About the only thing Obama and Dead Meat have in common is convicted influence peddler Tony Rezko. But Dead Meat didn't need Rezko's help to buy a mansion. Dead Meat already had one, in Springfield.

So at 6 a.m. on Dec. 9, the phone rang in his Northwest Side home and the then-governor was told he'd be arrested any second. That's when Blagojevich started thinking about a politician:

His good buddy, and shadow-governor, state Sen. James DeLeo (D-How You Doin?).

"I honestly thought that for a fleeting moment, that someone was actually playing a practical joke on me," the former Democratic Illinois governor writes in his autobiography, "The Governor" ( Phoenix Books, $24.95).

"I was quickly trying to gauge the voice and run through my mind who might be doing it. Which one of my friends could this be?…state Sen. Jimmy DeLeo, a lawmaker and a friend, and a guy known for his sense of humor — could this be him? For a moment, I thought it was him."

But it wasn't Jimmy.

It was Rob Grant, special agent in charge of the Chicago FBI, and Dead Meat was going down on corruption charges.

This first of several DeLeo references was on page 9. But the book goes downhill from there.

Dead Meat, scheduled to stand trial in federal court in June, takes all 259 pages to send messages to former friends and to enemies, like the Madigans, and U.S. Attorney Patrick Fitzgerald.

Throughout, Dead Meat writes he's a regular fellow, like Jimmy Stewart in "It's a Wonderful Life," fighting for the little guy, fighting for his country, fighting against all those evil Mr. Potters of the world.

But regular guys don't quote Shakespeare's "Henry V" to a bunch of Northwest Side Democratic machine precinct captains belonging to his ward boss father-in-law, Alderman Richard Mell.

Dead Meat, whom Mell picked to become a state legislator in 1992, said he felt the need to impress Mell's troops.

So he quoted from "Henry V," the part where Henry encourages the outnumbered English before their historic battle with the French at Agincourt, a battle that would mark the end of chivalry for all time, though Blago didn't mention chivalry. Yet he insists he quoted Shakespeare in that Northwest Side VFW hall.

"We few, we happy few, we band of brothers. For he today who sheds his blood with me shall be my brother, and gentlemen in England now abed, shall think themselves accursed they were not here, and hold their manhood cheap, while others speak that fought with us on St. Crispin's Day!"

Now, I've been covering Chicago politics for years. And I've seen Mell's precinct captains in action. They're pros, and very good at getting out the vote. But picture them at a political meeting, guys on loan from DeLeo like Dominic Longo and Ronnie "Little Pistol" Calicchio, wearing their knit shirts and gold chains, their leathers, smelling of cigars and of Paco Rabanne for Men.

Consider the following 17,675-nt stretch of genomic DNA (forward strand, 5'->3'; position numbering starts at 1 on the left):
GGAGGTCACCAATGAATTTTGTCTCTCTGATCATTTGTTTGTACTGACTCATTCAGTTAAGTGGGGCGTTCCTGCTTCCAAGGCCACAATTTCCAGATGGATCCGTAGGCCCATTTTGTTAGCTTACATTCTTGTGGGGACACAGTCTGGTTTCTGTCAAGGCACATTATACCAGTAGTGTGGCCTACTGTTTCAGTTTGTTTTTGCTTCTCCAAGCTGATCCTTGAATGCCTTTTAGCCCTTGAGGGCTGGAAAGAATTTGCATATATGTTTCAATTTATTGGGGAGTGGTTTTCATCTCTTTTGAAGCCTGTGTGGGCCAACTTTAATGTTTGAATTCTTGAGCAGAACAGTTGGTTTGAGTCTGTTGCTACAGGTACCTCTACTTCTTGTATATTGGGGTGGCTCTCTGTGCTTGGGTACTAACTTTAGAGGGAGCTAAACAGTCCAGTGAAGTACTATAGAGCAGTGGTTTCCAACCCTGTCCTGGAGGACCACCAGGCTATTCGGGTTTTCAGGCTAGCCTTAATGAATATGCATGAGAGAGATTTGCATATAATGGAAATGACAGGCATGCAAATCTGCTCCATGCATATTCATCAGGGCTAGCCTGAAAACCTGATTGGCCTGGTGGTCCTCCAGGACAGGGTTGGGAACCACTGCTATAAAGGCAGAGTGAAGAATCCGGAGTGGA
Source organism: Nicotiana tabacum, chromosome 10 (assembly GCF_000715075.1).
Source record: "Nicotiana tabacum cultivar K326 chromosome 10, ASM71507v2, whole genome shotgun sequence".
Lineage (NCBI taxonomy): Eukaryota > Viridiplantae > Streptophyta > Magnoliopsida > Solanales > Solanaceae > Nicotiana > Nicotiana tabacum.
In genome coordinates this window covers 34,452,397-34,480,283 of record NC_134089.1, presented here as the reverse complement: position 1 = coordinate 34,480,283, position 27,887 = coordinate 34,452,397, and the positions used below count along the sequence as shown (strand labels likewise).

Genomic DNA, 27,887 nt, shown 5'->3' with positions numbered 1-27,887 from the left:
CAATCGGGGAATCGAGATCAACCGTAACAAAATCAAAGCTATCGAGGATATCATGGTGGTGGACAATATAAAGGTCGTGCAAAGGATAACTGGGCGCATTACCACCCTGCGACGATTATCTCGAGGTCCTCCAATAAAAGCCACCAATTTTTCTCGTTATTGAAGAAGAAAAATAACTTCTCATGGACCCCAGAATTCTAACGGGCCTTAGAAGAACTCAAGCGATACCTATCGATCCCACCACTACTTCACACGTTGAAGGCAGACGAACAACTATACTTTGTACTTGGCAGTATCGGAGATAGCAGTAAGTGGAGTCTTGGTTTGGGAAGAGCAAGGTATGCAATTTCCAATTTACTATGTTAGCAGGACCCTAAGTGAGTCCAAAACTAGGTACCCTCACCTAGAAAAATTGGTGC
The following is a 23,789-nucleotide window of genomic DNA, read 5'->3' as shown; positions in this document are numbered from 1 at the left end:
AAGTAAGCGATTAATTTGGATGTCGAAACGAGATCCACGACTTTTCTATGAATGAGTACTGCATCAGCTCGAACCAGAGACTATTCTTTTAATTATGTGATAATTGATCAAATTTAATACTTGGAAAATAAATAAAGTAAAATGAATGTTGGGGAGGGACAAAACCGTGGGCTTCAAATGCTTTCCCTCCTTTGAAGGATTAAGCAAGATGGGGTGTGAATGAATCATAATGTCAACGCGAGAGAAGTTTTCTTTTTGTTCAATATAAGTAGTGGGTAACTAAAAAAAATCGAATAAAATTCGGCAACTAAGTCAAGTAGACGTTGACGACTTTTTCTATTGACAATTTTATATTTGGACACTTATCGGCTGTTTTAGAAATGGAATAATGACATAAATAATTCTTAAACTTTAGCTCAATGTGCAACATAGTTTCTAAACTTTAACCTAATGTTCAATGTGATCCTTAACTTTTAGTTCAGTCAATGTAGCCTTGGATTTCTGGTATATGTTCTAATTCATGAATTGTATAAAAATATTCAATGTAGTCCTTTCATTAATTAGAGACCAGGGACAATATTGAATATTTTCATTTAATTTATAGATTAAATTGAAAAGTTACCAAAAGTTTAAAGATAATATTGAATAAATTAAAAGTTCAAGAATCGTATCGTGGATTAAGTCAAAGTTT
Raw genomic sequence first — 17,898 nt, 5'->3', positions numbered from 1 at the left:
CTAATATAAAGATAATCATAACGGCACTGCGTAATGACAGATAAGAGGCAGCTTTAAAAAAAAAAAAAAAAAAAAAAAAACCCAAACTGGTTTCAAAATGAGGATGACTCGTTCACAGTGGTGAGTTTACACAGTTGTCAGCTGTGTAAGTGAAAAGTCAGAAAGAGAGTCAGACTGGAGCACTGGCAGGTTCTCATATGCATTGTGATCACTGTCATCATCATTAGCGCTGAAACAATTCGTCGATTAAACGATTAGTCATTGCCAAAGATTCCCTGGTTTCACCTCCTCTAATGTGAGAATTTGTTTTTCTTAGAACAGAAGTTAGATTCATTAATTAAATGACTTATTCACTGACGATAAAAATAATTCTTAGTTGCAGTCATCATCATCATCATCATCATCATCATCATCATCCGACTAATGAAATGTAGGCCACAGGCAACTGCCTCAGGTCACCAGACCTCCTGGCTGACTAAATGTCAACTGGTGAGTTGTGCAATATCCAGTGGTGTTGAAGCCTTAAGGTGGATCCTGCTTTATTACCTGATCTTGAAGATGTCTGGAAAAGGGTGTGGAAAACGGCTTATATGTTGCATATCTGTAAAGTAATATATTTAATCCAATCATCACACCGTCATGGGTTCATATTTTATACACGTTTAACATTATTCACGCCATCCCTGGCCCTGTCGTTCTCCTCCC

Then out comes the son-in-law with the dry look hair-do, a 30-something Dead Meat screeching at them about St. Crispin's Day and men who hold their manhood cheap.

"What's he talkin' about, this 'gentlemen in England now abed?' Who the #$%^ is this Crispin guy!?"

"He wants to hold my manhood cheap? What the @#$%? Nobody's touching my manhood. Especially this Elvis lookin' spacone."

What's astounding is that after such a display, they elected him to a public office. I'm surprised they'd elect him to the mosquito abatement district.

I can handle the fantastic exaggerations in this book. But what I can't handle are all the bizarre literary references, especially when you get the feeling he never read the books and only watched the movies.

He invokes Daedalus and Icarus, but Blago gets the ancient myth wrong and insists Icarus fell to the ground after flying too near the sun rather than into the sea. Shakespeare's "Richard III," "Othello," "King Lear," "Julius Caesar" are all represented. There is even a misused "Godfather" reference, and another to Robert De Niro's character in "Raging Bull." This is autobiography by Google.

It's all very frightening, with Blago the tragic hero of every story, until you realize that he's just seeding the jury pool. But there is another moment of truth, on page 135, after he compares himself to every hero in Western literature.

"The truth is, I would probably never have had a start in politics if it wasn't for my father-in-law."

And he would never have had so many laughs, if it weren't for Jimmy DeLeo.

Every weekday JewishWorldReview.com publishes what many in the media and Washington consider "must-reading". Sign up for the daily JWR update. It's free. Just click here.

John Kass is a columnist for the Chicago Tribune. Comments by clicking here.


06/22/09: Obama's latest political play should shock no one
06/17/09: Presidential satire takes Hopium break
06/11/09: E-Verify works, so, of course, let's not use it
06/09/09: First Lady Macbeth's the man, so in your face, Eminem
06/02/09: Judge Sotomayor would think me most unwise
05/12/09: Parents, enjoy this time, in all its creepiness
03/18/09: Stem cell policy shift brings a sinking feeling
03/09/09: Name That Blago Book contest names its winner
03/05/09: Contest: Name Blagojevich's book
02/16/09: Dems undercut aid for U.S. workers
01/20/09: Let the carving begin on Tombstone's tomb
01/12/09: Obama serves Reid taste of Chicago Way
01/02/09: Jesters don't pick up the race card in a nationally televised news conference and slam it into the face of every Dem in the Senate, a palm heel strike to the tip of the nose, leaving all of them watery-eyed, their lips stinging
12/24/08: Governor waxes poetic, but Combine rolls on
12/23/08: Got corruption? Get Jesse Junior G-Man
12/18/08: Will ‘feditis’ spread to Obama and Daley?
12/15/08: Man behind curtain is wizard of Rod, Rahm

© 2008, Chicago Tribune. Distributed by McClatchy-Tribune Information Services.